Trump’s Program: Betraying the Planet for Profit

March 28, 2017

Above, Ben Santer: “If the program is to advance ignorance, then I’m not with the Program.”

Important point here:

Any minute now: “Nobody knew how complicated this climate thing is.”


Given the fact that Donald Trump, as a presidential candidate, described climate change as a “hoax,” cooked up by the Chinese as part of an elaborate conspiracy, it doesn’t come as too big of a surprise that Trump, as a president, would go after his predecessor’s Clean Power Plan. It did, however, come as a surprise to see Trump deliberately mislead some of his supporters about his approach.

NBC News summarized today’s developments, noting the president’s latest executive order.

The order asks the Environmental Protection Agency to review Obama’s Clean Power Plan, which sought to reduce carbon pollution from power plants and is considered one of the past administration’s signature pieces of climate policy. The plan’s implementation was already put on hold by the Supreme Court in February of 2016.
This is clearly a major development, but it kicks off a larger conflict. As Vox’s report explained, “Trump’s administration will now spend years trying to rewrite rules and fend off legal challenges from environmentalists. And it’s not clear they’ll always prevail: Some of President Obama’s climate policies may prove harder to uproot than thought.”
That’s certainly true, though it’s still an international embarrassment for the United States to abandoned its leadership role; it risks exacerbating the existing crisis; and it makes it very unlikely we’ll meet our own goals and targets as part of the Paris Accord.

But as this process unfolds, it’s worth remembering that much of today’s regressive shift is built on falsehoods – and not just about science.
USA Todaynoted, for example, “The order makes good on Trump’s promise to end what he called a ‘war on coal,’ and to bring back coal jobs. ‘I made them this promise. We will put our miners back to work,’ Trump said Tuesday.”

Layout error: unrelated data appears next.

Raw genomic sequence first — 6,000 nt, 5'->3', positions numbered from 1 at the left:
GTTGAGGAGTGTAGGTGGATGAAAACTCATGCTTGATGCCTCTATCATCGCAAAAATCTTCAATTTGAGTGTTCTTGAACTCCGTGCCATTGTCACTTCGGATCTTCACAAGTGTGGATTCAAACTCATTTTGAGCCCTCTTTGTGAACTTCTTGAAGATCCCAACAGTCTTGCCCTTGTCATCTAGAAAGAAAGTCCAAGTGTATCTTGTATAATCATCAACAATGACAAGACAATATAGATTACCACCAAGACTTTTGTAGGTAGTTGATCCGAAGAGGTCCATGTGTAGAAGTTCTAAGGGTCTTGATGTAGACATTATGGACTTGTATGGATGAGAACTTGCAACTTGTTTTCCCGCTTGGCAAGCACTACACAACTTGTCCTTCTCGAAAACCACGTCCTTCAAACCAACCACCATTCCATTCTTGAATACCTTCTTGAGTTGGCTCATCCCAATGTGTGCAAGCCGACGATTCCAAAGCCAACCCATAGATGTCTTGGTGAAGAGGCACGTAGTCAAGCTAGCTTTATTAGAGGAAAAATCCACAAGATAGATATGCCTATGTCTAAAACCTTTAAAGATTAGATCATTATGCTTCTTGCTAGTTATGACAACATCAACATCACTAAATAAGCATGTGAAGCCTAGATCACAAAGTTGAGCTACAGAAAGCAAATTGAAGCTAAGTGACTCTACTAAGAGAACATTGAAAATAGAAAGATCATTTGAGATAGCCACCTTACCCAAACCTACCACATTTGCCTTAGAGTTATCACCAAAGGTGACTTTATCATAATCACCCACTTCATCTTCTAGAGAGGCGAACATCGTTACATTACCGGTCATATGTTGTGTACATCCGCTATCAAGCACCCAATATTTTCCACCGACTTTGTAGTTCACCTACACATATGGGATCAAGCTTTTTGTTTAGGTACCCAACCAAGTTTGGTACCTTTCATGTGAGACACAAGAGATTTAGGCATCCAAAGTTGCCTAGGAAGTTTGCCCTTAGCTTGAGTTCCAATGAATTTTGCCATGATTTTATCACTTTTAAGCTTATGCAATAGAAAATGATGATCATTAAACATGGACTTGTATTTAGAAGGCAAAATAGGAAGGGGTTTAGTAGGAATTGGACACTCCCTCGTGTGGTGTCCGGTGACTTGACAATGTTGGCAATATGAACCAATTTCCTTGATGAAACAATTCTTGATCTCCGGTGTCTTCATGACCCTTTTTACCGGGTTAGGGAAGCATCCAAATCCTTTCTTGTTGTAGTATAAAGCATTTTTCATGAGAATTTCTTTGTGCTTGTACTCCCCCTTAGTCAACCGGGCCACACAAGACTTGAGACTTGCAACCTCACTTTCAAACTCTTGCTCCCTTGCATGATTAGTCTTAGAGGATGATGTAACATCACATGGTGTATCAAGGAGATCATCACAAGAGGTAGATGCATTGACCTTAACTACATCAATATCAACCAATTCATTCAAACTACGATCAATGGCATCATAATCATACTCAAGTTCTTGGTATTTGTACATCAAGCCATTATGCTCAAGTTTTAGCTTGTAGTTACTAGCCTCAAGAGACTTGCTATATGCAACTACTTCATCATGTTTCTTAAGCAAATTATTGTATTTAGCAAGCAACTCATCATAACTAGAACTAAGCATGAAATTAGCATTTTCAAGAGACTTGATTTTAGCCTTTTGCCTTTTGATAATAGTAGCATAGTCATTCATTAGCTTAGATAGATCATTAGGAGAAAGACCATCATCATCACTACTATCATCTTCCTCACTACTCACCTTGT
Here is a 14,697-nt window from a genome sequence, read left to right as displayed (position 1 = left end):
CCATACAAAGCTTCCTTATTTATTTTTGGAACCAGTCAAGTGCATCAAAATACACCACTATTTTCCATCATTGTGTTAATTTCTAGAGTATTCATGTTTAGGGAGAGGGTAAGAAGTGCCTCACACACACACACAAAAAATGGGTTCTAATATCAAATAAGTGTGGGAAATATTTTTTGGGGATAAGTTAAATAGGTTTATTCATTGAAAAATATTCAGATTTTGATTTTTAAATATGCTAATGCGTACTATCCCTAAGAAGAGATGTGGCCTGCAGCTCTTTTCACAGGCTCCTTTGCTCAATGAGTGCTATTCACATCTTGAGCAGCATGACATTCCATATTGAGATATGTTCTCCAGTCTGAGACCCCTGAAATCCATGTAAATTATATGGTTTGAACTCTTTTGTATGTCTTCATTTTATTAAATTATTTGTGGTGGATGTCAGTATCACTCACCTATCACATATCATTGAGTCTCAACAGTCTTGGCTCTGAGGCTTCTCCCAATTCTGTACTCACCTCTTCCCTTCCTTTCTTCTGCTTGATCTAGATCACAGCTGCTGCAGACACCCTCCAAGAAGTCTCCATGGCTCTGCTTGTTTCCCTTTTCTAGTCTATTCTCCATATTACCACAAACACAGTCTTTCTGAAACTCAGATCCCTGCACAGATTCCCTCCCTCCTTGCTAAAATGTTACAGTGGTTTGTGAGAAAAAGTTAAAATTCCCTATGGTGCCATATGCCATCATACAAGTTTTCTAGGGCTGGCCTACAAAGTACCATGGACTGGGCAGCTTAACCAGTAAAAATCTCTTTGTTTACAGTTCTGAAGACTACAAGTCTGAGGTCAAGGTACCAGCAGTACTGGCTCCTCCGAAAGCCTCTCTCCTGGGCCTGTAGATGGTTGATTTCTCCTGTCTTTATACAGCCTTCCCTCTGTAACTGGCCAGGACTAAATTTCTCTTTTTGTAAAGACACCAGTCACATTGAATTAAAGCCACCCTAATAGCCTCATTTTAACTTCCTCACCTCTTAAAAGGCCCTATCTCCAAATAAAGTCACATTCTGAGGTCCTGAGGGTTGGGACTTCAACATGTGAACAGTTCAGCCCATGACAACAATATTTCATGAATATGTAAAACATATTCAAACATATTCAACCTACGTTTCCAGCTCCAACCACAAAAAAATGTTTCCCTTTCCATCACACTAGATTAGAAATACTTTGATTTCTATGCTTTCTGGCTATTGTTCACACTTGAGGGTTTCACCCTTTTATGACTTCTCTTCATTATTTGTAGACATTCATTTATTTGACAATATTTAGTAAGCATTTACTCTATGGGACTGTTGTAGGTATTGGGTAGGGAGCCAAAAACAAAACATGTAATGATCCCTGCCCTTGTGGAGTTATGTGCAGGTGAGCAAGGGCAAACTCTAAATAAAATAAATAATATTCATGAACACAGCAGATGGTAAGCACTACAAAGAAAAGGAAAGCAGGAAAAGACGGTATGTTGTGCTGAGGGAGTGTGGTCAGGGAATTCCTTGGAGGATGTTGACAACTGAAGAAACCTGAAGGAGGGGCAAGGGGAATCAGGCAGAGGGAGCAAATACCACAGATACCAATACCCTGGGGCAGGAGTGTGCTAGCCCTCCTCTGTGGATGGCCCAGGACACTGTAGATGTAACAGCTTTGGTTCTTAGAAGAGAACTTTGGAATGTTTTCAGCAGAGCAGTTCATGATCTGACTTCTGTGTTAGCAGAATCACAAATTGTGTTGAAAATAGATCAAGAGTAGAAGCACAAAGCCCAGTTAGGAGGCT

No, actually he won’t.

[T]he US coal industry is dying regardless of anything Trump does, said industry experts, with fewer than 100,000 jobs now largely concentrated in Appalachian states.

“It won’t add any coal jobs, but it will set back the country as a leader on the environment,” finance director Tom Sanzillo of the Institute for Energy Economics and Financial Analysis based in Cleveland told BuzzFeed News. Coal is a declining industry that serves up a product, energy, that costs more than wind, solar, and natural gas.

“That isn’t going to change and the fundamentals are inescapable,” Sanzillo said. “Nobody in the industry has a serious plan to reverse that.”

Robert Murray, head of the largest private US coal firm, Murray Coal, for example, told The Guardian on Monday that Trump should “temper his expectations” on reviving coal industry jobs, adding: “He can’t bring them back.”

New York Timesreport added, “[C]oal miners also should not assume their jobs will return if Trump’s regulations take effect.” The article an energy economist added that “we could see a decrease in coal jobs,” even with Trump’s regressive agenda.

Washington Post:

Even as climate science has steadily improved, the U.S. climate debate has descended into a partisan mess, with a once-great American political party embracing rank reality-denial. The nation has now reached an anti-intellectual nadir, elevating a man who called climate change a “hoax” to the presidency and a climate-change denier to head the Environmental Protection Agency. The country reaped the fruits of this decision Tuesday, when Mr. Trump signed an executive order to unwind Mr. Obama’s Clean Power Plan and several other important climate rules.

The practical effects will be serious though not immediate. The Trump administration will have to rewrite federal regulations, which takes time and will encounter stiff resistance from environmental groups with many lawyers. Between now and 2020, other federal policies will continue to put some downward pressure on emissions. After 2020, the absence of the plan will be felt. According to an Energy Information Agency assessment released in January , energy-related greenhouse-gas emissions would have declined significantly between 2020 and 2030 — not by enough, but it would have been a decent start. Without the plan, these emissions will stay roughly the same over that crucial decade. And, by the way, energy experts predict no coal renaissance in Appalachia, despite Mr. Trump’s campaign promises, because the economics simply do not make sense in a country awash in cheap natural gas.

The nation had a climate policy. Now it does not. If Mr. Trump has a plan that would significantly cut greenhouse emissions in a smarter way than Mr. Obama’s Clean Power Plan — indeed, a few senior Republican statesmen offered one just a few weeks back — he should propose it. Instead, the president has put the country on a know-nothing path to an endangered planet.




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